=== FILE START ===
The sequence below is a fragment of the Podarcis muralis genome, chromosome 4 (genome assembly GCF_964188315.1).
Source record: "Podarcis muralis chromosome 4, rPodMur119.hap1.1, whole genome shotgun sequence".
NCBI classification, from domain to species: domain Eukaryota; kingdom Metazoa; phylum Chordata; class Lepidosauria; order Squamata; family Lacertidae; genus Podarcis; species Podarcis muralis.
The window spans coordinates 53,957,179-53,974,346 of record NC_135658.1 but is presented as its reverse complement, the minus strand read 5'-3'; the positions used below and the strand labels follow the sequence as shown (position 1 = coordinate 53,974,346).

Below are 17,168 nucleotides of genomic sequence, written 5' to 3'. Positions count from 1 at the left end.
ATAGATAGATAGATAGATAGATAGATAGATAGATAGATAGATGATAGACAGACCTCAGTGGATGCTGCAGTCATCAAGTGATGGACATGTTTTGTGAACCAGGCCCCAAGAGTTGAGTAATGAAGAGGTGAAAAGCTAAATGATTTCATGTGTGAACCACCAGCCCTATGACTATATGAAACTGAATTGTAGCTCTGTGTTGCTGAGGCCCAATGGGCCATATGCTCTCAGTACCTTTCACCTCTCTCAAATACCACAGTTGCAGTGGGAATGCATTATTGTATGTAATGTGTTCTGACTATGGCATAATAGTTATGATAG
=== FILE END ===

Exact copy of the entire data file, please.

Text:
The sequence below is a fragment of the Podarcis muralis genome, chromosome 4 (genome assembly GCF_964188315.1).
Source record: "Podarcis muralis chromosome 4, rPodMur119.hap1.1, whole genome shotgun sequence".
NCBI classification, from domain to species: domain Eukaryota; kingdom Metazoa; phylum Chordata; class Lepidosauria; order Squamata; family Lacertidae; genus Podarcis; species Podarcis muralis.
The window spans coordinates 53,957,179-53,974,346 of record NC_135658.1 but is presented as its reverse complement, the minus strand read 5'-3'; the positions used below and the strand labels follow the sequence as shown (position 1 = coordinate 53,974,346).

Below are 17,168 nucleotides of genomic sequence, written 5' to 3'. Positions count from 1 at the left end.
ATAGATAGATAGATAGATAGATAGATAGATAGATAGATAGATGATAGACAGACCTCAGTGGATGCTGCAGTCATCAAGTGATGGACATGTTTTGTGAACCAGGCCCCAAGAGTTGAGTAATGAAGAGGTGAAAAGCTAAATGATTTCATGTGTGAACCACCAGCCCTATGACTATATGAAACTGAATTGTAGCTCTGTGTTGCTGAGGCCCAATGGGCCATATGCTCTCAGTACCTTTCACCTCTCTCAAATACCACAGTTGCAGTGGGAATGCATTATTGTATGTAATGTGTTCTGACTATGGCATAATAGTTATGATAG